"I thought this was great," said Swart. "I am looking for a job locally, and these were employers I could potentially interview with some day. They provided great advice."
On Tuesday night, employees from more than a dozen dynamic local companies took part in the high-energy two-hour "speed networking." Students got four minutes to talk to a company representative seated across from them. After that time elapsed, each student moved one spot over to get to know a new company rep. Local companies represented included Kohler Co., ACUITY, Community Bank & Trust, Orion Energy Systems, Schenck SC, The Osthoff Resort, Van Horn Dodge, Dynamic and more.
Robyn Guerts, HR Generalist-Rotational at Kohler Co., said, "I'm very impressed with how prepared the students are, and the fact that they have business cards and LinkedIn accounts."
On Wednesday, Lakeland grad Mark Kelly, an expert on money management and financial planning who works with Raymond James, had lunch with and advised students throughout the day.
Thursday featured the business colloquium, featuring five successful Lakeland graduates in another panel discussion with current students. The guest graduates were:
- Pratikshya Bhandari, a 2011 grad with a degree in international business, who is an investment risk management specialist at Northwestern Mutual in Milwaukee.
- Janeth Diaz, a 2009 graduate with a degree in international business, who is a market analyst for the Latin American Division of Kohler Co.
- SarahAnn Eskridge, a 2012 graduate with a degree in business management, who is an executive team leader for guest experience and sales floor at Target in Racine, Wis.
- Markus Savaglio, a 2010 graduate with a degree in hospitality management, who is the general manager of The Inns of Geneva National Golf Club at Lake Geneva.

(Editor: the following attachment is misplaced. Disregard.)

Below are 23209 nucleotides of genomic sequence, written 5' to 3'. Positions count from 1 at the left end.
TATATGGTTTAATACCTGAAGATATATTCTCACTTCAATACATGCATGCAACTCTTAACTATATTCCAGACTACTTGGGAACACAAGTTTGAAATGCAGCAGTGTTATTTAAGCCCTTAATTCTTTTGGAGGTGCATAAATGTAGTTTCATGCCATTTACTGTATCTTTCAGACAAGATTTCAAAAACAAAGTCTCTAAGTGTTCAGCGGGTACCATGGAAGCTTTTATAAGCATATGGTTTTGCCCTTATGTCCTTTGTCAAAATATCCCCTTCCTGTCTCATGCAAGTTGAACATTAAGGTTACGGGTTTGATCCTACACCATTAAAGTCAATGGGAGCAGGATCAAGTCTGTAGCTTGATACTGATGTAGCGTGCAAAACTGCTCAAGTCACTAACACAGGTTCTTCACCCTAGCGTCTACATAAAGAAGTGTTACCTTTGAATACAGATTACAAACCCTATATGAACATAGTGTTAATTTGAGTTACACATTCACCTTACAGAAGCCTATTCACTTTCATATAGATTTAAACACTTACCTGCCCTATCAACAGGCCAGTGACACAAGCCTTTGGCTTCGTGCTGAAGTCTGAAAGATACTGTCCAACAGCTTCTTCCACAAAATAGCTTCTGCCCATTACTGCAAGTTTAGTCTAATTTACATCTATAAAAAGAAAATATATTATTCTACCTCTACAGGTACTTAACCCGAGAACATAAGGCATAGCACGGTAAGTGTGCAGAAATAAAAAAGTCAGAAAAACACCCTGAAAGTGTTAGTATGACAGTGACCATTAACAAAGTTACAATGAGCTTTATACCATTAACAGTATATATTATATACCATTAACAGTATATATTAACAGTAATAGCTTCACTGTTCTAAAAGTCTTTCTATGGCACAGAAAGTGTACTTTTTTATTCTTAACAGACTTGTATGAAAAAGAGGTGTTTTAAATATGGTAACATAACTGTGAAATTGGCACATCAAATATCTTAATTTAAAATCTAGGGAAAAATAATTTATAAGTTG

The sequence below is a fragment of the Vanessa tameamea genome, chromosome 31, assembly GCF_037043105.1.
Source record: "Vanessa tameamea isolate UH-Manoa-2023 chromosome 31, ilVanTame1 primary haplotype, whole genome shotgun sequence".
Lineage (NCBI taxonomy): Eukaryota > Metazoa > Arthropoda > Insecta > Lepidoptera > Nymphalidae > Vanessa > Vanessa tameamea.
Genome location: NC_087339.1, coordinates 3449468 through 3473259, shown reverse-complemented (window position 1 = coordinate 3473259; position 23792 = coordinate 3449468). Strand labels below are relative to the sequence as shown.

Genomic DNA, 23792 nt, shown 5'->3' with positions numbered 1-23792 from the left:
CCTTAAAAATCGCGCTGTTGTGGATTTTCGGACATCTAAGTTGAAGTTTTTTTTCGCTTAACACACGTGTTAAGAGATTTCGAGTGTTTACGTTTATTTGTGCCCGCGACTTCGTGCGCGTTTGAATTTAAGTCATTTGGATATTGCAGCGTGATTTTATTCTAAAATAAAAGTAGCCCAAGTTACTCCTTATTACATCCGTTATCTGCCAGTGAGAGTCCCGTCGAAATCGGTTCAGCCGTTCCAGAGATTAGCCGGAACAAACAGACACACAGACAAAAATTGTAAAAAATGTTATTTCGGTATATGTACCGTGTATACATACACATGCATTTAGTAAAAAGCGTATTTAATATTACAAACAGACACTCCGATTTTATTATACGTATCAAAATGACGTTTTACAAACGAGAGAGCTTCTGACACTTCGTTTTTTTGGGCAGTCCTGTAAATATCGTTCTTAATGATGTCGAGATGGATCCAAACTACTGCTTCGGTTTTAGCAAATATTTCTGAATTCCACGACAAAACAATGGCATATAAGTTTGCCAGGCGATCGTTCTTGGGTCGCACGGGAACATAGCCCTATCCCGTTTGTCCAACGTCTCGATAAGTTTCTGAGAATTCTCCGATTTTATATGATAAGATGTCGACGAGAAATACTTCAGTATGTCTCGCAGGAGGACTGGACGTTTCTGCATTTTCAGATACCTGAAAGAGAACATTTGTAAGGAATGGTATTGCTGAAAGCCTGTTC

- Shawn Voelz, a 2008 graduate with a bachelor's degree in business and marketing who also earned his MBA in 2010, is a professional recruiter with QPS Employment Group.
The five Lakeland graduates discussed their time at the school, as well as the things that made their experience great and the way the school helped launch their successful careers.
Friday was mock interview day, as representatives from Huberty & Associates certified public accountants, Aurora and Orion Energy Systems conducted mock interviews with Lakeland students.
More than 60 Lakeland students participated in Business Student Week, with many taking part in multiple events.
"I think the week was very successful for our students and area employers, and we met our goal of preparing students for future employment," Voss said. "We host events like this throughout the school year as a way for all of our students to build themselves professionally and connect with employers."
The What If? founder to speak at Mission House Lecture
The founder of a nonprofit that provides food and educational opportunities to Haitian children will deliver the 2013 Lakeland College Mission House Lecture. The lecture is Nov. 5 at 11 a.m. in Lakeland’s Bradley Theater.
Margaret Trost, founder of The What If? Foundation, will give a talked “Piti piti na rive” (Little by little, we will arrive): A Journey of Faith and Hope in Haiti. The lecture is free and open to the public.
The What If? Foundation has worked with Haitian members of the Ti Plas Kazo Community to serve impoverished children in Port-au-Prince, Haiti, for more than 13 years.
Inspired and transformed from her experience, Trost comes to Lakeland to share her journey to Haiti and what her Haitian friends have taught her about courage, hope and putting faith into action, even amidst the most difficult of circumstance.